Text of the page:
Suely he wasn’t desperate enough to do it either. Ok, he didn’t have an Ashes century, but at the time, he had had a reasonable series.
I agree with your point about cricketers reflecting on their actions as well, sadly I think that is not going to happen. Whether it be Bell, Ponting, Clarke or Hughes.
To the first contributor, Hughes did nothing wrong did he?
Have they changed the laws of the game lately?
I’m no fan of Ian Botham’s opinions, but at least he has the guts to say what a lot of people know to be true but would never dare say.
Just read Bell’s response…he’s saying he wasn’t 100% sure if there had been a snick…and he wanted Prior’s opinion on whether he should refer it.
Perhaps you’re right, Dean, and maybe we should give Bell the benefit of his doubt, so to speak. (My first impression had been that he was just trying his luck…he’d been already given out…so there was no further personal downside to referring it.)
Although, someday, I would like a cross-country panel of ex-cricketers to set this question to rest…is it possible to snick a ball and not know? Coz I always believed a batsman always knows. But I have an open mind.
As for snicko vs HotSpot…surely HotSpot must be more accurate since it has been made a part of UDRS, while snicko hasn’t. But here again, it would help if the ICC made their assessment of the 2 technologies known openly…and advised cricket writers and commentators to put it across to the viewing public.
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I couldn’t agree more with what you say about ICC, clarification is needed. Since the introduction of the review system it has been evolving and improving, and this Bell saga does show that there is still plenty of room for improvement.
It’s mainly down to interpretation of the the system, what takes prioity over what, umpires or technology, hotspot or snicko, snicko or umpire etc, etc.
I remember when it was first used in an England series away in West Indies, it was an absolute disaster. It has come a long way since then, but it is still far from as good as it could be.
Also I think only one review is enough, but thats a different issue.
Having had a bit longer to reflect on the Bell issue, I can see why people are questioning his decision. I didn’t see it as it happened, so didn’t get a true instinctive reaction as to what happened.
But the fact that he consulted Prior dosen’t look great. But I still think it would be madness for a batsman to request a review if he knew he had hit a ball, you stand to lose all your credibility, trust, good name, everything.
If you’re that stupid, you shouldn’t be playing test cricket, as you have no brain.
Having watched Bell over the years, it is obvious that he is far from the most assertive character in the England dressing room, maybe that is why he seeked Prior’s opinion.
He’s no Ponting, Warne, Pietersen, Flintoff or Merv Hughes when it comes to asserting himself.
(2 of 2)
Suddenly, Botham’s claims about player certainty over what exactly happened disappear:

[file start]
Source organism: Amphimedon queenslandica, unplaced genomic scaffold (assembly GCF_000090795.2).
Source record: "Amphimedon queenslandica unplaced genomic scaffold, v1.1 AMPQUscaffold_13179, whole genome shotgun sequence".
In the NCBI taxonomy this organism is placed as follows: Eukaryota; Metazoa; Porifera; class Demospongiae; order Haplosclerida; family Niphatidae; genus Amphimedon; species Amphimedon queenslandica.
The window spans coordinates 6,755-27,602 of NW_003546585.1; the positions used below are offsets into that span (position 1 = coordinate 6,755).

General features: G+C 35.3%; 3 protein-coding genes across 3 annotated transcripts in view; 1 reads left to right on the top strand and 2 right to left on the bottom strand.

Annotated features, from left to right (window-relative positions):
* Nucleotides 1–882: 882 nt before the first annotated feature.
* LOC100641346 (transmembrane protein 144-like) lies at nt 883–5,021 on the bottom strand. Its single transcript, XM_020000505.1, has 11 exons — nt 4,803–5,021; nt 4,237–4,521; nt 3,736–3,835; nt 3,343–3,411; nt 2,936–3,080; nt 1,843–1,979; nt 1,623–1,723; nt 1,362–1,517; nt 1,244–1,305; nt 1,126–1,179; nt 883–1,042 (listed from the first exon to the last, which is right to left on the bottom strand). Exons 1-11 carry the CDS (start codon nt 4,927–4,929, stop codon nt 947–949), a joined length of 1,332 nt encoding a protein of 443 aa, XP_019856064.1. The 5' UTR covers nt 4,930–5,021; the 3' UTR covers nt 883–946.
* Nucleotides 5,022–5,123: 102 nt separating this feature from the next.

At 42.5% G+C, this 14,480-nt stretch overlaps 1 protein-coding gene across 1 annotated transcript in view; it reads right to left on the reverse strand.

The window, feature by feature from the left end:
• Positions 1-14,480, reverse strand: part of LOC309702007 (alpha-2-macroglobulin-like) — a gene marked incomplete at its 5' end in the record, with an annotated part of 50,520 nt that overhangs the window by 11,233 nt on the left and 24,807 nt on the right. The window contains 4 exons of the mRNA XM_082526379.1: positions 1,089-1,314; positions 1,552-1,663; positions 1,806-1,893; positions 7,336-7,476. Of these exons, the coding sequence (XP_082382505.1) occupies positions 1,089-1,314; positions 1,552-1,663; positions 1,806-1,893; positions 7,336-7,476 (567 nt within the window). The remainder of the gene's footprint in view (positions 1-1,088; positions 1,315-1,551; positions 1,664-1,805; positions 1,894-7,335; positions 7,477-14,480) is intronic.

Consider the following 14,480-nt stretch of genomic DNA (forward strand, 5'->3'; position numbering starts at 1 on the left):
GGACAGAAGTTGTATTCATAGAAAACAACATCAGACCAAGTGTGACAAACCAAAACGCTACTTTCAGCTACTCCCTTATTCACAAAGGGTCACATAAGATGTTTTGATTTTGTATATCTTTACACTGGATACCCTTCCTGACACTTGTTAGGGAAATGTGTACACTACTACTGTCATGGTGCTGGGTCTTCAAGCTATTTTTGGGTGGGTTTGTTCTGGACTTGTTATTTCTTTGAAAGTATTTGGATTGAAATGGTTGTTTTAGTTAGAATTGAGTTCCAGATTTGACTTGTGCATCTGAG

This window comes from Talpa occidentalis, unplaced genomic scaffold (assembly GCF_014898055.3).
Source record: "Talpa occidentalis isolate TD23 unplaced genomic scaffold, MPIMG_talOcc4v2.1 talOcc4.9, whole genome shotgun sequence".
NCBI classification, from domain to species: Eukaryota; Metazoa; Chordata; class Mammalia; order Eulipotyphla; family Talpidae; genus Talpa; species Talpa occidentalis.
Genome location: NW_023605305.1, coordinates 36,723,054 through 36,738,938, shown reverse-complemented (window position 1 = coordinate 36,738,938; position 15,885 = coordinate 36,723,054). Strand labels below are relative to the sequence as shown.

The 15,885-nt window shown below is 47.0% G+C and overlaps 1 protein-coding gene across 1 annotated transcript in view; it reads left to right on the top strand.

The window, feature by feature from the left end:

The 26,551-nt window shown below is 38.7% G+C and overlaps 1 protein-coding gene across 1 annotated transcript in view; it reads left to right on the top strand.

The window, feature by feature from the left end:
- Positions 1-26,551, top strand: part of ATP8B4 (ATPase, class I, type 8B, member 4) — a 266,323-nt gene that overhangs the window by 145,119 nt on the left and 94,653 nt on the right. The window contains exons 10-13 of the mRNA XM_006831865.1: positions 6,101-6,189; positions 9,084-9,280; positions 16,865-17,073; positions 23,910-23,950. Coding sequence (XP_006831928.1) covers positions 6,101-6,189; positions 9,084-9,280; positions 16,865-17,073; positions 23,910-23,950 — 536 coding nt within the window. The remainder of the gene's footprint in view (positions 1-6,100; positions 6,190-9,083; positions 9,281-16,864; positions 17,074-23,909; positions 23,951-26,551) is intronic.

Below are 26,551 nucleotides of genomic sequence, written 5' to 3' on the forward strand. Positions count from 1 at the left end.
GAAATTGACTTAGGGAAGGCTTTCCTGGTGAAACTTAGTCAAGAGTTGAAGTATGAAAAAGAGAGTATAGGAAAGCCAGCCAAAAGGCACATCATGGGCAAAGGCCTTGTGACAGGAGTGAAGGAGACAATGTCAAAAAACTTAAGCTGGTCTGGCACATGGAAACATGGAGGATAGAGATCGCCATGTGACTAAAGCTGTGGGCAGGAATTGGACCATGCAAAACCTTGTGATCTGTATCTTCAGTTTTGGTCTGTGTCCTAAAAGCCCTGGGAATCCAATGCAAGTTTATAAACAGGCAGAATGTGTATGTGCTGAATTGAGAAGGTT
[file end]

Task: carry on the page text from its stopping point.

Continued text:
“Bell said he didn’t know if he hit it or not, and when you are batting you don’t always know if you make contact with the thinnest of edges.”
And here come Botham’s excuses for Bell:
“There are noises from the bat handle and from the helmet so you cannot be sure if you have hit it”
And in dramatic contrast to what he said about the Hughes situation, here is what Botham said for Bell:
“If the technology is there then use it. He did that, and it worked for him.”
Here was Botham’s “advice” for Hughes:
“Just tell the umpires it didn’t carry and let’s all get on with the game because goodness knows there are more than enough stoppages in it these days.”
But back to the Bell situation:
“The hotspot showed nothing [Michael Slater on Ch 9 actually pointed out a very faint white spot, which quickly faded] and the ordinary picture showed no deflection, but when it came to the sound, there was something there.
Snicko suggested the ball hit the bat, but we can’t use that for decisions so forget it.”
Ahhhh, I see. “Forget” snicko, even though it was the smoking gun which conclusively showed (not “suggested”) Bell had got a thin edge. I know it couldn’t be used in the review, but glossing over its implications re whether Bell got an edge or not is pretty sneaky.
For the record, I have no problem with what Bell did, whether he knew he hit it or not. It would be perfectly rational for Bell to ask for review, even if he did think he hit it. Remember earlier in the series when Ryan Harris was given out LBW despite getting an inside edge? Harris immediately challenged, hotspot showed a faint but definite white spot, and yet the LBW was upheld. Bell still should have been given out, but that was an error by the umpires, not Bell.
“I’m no fan of Ian Botham’s opinions, but at least he has the guts to say what a lot of people know to be true but would never dare say.”
No, no he doesn’t. He has the guts to brand players as cheats or gentlemen based solely on their nationality, and to use weasel words to modify his own arguments so that he can continue to claim he was right all along, rather than having to apologise for his improper behaviour. If you believe he just says what he says for the sake of the spirit of cricket, you are a dupe, albeit probably an honest one. Unlike Ian Botham.